The slime we’ve made is a particular non-Newtonian fluid called oobleck (yes it’s a funny sounding word – that’s because it is derived from a Dr. Seuss book). The particles of cornflour don’t dissolve in the water, they become suspended in the water and repel each other. Mechanical stress, such as stirring quickly provides energy that overwhelms the repulsive forces, causing the particles of cornflour to temporarily stick together. When the stress is removed, the repulsion returns and the slime becomes liquidy again.
More Non-Newtonian Fluids
1. Custard behaves just like oobleck, in fact if you filled an entire swimming pool with custard, you would be able to walk across it!
2. Ketchup is almost the opposite of oobleck – it become thinner and runnier under impact, that’s why it helps to bang the end of a ketchup bottle when you’re struggling the get some out.
3. Whipping cream acts differently when under a constant and prolonged stress, such as whipping. If you whip cream for long enough it will appear to go from liquid to solid as it becomes whipped cream.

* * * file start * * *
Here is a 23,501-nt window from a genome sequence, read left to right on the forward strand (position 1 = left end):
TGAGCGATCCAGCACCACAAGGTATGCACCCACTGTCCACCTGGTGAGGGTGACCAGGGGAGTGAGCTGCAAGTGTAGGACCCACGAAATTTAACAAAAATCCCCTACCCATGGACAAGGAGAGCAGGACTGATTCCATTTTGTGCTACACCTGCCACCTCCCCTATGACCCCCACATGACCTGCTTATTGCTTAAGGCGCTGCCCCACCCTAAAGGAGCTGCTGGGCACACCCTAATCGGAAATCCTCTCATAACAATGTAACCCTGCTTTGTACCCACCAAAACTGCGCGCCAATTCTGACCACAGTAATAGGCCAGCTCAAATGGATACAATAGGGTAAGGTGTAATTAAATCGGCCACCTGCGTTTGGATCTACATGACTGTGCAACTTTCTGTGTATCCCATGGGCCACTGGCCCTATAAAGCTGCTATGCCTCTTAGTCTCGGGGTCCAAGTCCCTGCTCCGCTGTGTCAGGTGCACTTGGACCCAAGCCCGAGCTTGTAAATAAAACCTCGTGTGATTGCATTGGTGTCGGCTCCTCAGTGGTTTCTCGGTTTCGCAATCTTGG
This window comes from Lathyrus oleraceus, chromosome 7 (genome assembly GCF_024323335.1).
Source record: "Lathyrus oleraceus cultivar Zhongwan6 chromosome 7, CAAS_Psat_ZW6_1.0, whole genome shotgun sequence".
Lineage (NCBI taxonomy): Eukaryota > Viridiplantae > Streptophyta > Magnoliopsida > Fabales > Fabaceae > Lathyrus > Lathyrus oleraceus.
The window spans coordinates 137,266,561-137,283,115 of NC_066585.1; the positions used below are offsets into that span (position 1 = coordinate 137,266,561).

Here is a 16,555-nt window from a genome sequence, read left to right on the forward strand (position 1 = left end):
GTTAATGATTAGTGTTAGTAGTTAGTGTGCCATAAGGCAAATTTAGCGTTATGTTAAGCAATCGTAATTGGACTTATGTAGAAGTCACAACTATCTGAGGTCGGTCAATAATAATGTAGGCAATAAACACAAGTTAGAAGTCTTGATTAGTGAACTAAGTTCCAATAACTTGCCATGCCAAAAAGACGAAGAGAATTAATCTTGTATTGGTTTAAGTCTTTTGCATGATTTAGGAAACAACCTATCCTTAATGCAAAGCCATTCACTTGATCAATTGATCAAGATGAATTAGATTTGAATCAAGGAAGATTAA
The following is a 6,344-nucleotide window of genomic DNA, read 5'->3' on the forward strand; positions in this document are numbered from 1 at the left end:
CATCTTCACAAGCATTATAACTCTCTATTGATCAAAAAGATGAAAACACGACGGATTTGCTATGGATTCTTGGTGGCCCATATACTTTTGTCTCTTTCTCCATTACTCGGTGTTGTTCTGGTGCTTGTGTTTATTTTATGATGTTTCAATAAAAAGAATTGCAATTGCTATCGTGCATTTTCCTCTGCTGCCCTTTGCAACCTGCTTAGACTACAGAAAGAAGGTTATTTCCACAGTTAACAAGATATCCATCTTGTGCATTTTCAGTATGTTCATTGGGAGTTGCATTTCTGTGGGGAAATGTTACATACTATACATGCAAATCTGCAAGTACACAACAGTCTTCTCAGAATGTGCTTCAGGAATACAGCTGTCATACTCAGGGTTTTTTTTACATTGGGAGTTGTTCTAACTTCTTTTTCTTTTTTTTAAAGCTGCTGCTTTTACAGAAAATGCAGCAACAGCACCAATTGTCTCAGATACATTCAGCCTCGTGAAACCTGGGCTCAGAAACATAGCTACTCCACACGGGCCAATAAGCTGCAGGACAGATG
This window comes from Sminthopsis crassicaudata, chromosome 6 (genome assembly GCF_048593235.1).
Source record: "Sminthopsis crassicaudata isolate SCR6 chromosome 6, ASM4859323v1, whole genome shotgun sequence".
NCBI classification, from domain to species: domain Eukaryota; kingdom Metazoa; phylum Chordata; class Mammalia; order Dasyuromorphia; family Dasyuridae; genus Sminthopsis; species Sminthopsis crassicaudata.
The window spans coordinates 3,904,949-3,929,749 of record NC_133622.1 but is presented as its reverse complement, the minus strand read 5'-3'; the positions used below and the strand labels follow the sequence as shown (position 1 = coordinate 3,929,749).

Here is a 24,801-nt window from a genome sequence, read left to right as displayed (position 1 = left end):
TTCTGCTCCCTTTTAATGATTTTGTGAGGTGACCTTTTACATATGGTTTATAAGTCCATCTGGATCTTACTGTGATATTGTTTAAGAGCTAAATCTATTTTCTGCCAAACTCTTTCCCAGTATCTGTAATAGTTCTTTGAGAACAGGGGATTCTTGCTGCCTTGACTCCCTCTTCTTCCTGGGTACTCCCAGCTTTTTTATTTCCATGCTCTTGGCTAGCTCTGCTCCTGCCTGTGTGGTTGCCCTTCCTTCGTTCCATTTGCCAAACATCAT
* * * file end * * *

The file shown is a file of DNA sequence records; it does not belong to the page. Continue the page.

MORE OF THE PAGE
4. Honey similarly needs prolonged stress to change it’s properties. When you stir honey, it will become more like a liquid than a solid.
Yes – you really can make plastic from just milk and vinegar!
First of all just measure out 120ml of milk (it can be any type, we used semi-skimmed). Either heat your milk in your microwave or in a pan on the hob. It needs to get to around 50 degrees C so 1 or 2 minutes in the microwave should do it.
Next add 2 tablespoons of white distilled vinegar to the hot milk and stir – you should see clumps start to form.
Sieve the mixture to remove the excess liquid. Remove even more liquid with a paper towel or piece of kitchen roll.